How to avoid toxic triggers at work: Four steps for survival

As small businesses and startups proliferate, so too do toxic behaviours.  Whether we’re talking SMEs or global conglomerates, all too often, excuses are made for toxicity.  Not even volunteer organisations are immune.  No matter if we’re doing it “for the good of …” or because you and your shareholders are focused on profits, poor boundary-setting and insufficient articulation of do’s and don’ts enable breeding of toxic and stressful behaviours.

If you’re keen to avoid becoming “infected”, or getting stressed you can adopt these four steps for survival.

1. Be like David Attenborough

This maestro of biology observation would never dream of rushing in and advertising his presence in places where humans constitute lunch.  We see the finished televised product of course, borne of patient, sensitive behaviour around animals’ habitats.  Attenborough is wonderfully calm and his professionalism enables us to learn so much more about the beasts and birds in question.

Emulate Attenborough in your work or volunteering capacity by treading carefully and studying your fellow beasts’ habits and needs.


2. Focus on facts and make notes

This is essential if you want to progress matters and take some responsibility for the outcomes.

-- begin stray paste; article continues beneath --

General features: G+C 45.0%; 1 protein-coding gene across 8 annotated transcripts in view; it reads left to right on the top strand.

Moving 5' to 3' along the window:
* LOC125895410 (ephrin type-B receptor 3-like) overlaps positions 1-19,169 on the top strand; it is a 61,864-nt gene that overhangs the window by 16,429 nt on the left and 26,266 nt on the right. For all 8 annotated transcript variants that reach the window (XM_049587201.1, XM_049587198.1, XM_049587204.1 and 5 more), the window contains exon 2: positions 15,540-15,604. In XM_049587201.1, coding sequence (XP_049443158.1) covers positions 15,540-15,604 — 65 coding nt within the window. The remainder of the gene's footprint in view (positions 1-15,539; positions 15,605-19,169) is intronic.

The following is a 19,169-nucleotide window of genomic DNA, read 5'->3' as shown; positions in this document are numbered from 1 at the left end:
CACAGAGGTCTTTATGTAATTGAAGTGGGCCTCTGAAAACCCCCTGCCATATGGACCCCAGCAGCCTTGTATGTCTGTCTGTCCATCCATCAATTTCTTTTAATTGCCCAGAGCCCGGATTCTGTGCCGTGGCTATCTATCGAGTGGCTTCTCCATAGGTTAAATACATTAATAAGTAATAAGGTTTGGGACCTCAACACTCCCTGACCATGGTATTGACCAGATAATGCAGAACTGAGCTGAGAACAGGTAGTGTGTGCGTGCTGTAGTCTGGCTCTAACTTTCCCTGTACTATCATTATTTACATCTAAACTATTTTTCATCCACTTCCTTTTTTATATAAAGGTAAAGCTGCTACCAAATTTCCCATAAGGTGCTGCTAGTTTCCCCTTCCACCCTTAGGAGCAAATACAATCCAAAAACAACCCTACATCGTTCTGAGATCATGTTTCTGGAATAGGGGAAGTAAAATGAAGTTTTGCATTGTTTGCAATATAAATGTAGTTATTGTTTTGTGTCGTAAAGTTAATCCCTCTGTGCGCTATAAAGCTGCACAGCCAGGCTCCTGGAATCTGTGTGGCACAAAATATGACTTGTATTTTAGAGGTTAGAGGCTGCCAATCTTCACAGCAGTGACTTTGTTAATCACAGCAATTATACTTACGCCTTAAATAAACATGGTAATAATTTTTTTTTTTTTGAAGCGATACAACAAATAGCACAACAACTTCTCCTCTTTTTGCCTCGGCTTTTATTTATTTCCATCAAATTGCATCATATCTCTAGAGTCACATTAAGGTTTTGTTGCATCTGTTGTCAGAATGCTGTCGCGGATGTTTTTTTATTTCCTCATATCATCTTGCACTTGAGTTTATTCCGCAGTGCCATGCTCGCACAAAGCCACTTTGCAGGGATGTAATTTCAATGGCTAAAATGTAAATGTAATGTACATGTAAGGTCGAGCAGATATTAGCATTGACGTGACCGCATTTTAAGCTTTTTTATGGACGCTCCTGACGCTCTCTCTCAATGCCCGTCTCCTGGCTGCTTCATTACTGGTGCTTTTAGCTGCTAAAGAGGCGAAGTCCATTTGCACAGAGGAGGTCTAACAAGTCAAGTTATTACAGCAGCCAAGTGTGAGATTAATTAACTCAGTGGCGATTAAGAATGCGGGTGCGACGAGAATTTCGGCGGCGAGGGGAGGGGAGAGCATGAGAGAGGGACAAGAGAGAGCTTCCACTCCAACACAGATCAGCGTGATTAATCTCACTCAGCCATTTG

Make detailed notes over time and then use them for reference in discussions with the offending person (or the person in charge), focusing on specific feedback about what is and is not acceptable.  Keep the language as neutral as possible.  Don’t let feuds develop.


3. Neutralise venom

Arguments and personality clashes are inevitable in toxic organisations, especially when the leadership is inadequate.  If your cortisol levels dramatically rise when forced to be involved in conflict, it is best to go somewhere private.  Scream (or whatever releases your tension), take some deep breathes and / or speak quietly to someone you trust and whose opinion you respect.  Make a point, though, of not endlessly going on about the problem. Don’t resort to political assassination attempts either.  Discuss ways to resolve the problem. Take a deep breath and move forward.


4. Achieve a mini goal

Overcome your own frustration by immediately achieving a mini goal or completing a task of your own. This helps put matters back in perspective.  Ensure that others know about it if you find it necessary to stay motivated or simply do it for your own sense of control.  Repeat the prescription until you glimpse a more rewarding outlet for your talents.


Immunity to toxicity comes at some initial emotional cost. But you can control yourself when you cannot control others!

Eve Ash is a psychologist, author, filmmaker, public speaker and entrepreneur. She runs Seven Dimensions, a company specialising in training resources for the workplace. See the rest of Eve’s blogs here.


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